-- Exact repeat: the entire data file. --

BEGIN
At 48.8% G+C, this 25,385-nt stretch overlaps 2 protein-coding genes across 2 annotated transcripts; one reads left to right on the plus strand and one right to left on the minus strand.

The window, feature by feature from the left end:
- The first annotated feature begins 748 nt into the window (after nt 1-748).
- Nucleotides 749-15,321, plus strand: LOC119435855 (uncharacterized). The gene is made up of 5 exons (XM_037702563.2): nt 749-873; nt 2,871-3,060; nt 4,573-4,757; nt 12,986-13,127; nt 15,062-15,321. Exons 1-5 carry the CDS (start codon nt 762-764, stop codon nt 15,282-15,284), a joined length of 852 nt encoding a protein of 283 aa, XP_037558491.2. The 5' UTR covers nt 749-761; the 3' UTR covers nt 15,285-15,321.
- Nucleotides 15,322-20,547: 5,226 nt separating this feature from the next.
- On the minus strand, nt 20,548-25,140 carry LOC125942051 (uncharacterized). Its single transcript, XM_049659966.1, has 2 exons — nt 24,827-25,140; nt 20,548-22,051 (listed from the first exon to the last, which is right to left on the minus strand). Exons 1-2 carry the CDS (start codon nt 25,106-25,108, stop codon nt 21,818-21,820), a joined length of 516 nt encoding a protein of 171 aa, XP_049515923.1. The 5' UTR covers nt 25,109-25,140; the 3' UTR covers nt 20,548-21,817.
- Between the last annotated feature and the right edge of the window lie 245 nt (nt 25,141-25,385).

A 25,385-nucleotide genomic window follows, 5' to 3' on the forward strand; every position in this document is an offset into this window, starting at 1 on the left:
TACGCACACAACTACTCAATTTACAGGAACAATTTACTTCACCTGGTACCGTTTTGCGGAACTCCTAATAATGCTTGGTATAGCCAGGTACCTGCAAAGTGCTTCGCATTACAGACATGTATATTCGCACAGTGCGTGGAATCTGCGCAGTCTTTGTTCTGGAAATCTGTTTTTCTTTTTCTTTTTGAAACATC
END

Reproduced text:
At 48.8% G+C, this 25,385-nt stretch overlaps 2 protein-coding genes across 2 annotated transcripts; one reads left to right on the plus strand and one right to left on the minus strand.

The window, feature by feature from the left end:
- The first annotated feature begins 748 nt into the window (after nt 1-748).
- Nucleotides 749-15,321, plus strand: LOC119435855 (uncharacterized). The gene is made up of 5 exons (XM_037702563.2): nt 749-873; nt 2,871-3,060; nt 4,573-4,757; nt 12,986-13,127; nt 15,062-15,321. Exons 1-5 carry the CDS (start codon nt 762-764, stop codon nt 15,282-15,284), a joined length of 852 nt encoding a protein of 283 aa, XP_037558491.2. The 5' UTR covers nt 749-761; the 3' UTR covers nt 15,285-15,321.
- Nucleotides 15,322-20,547: 5,226 nt separating this feature from the next.
- On the minus strand, nt 20,548-25,140 carry LOC125942051 (uncharacterized). Its single transcript, XM_049659966.1, has 2 exons — nt 24,827-25,140; nt 20,548-22,051 (listed from the first exon to the last, which is right to left on the minus strand). Exons 1-2 carry the CDS (start codon nt 25,106-25,108, stop codon nt 21,818-21,820), a joined length of 516 nt encoding a protein of 171 aa, XP_049515923.1. The 5' UTR covers nt 25,109-25,140; the 3' UTR covers nt 20,548-21,817.
- Between the last annotated feature and the right edge of the window lie 245 nt (nt 25,141-25,385).

A 25,385-nucleotide genomic window follows, 5' to 3' on the forward strand; every position in this document is an offset into this window, starting at 1 on the left:
TACGCACACAACTACTCAATTTACAGGAACAATTTACTTCACCTGGTACCGTTTTGCGGAACTCCTAATAATGCTTGGTATAGCCAGGTACCTGCAAAGTGCTTCGCATTACAGACATGTATATTCGCACAGTGCGTGGAATCTGCGCAGTCTTTGTTCTGGAAATCTGTTTTTCTTTTTCTTTTTGAAACATC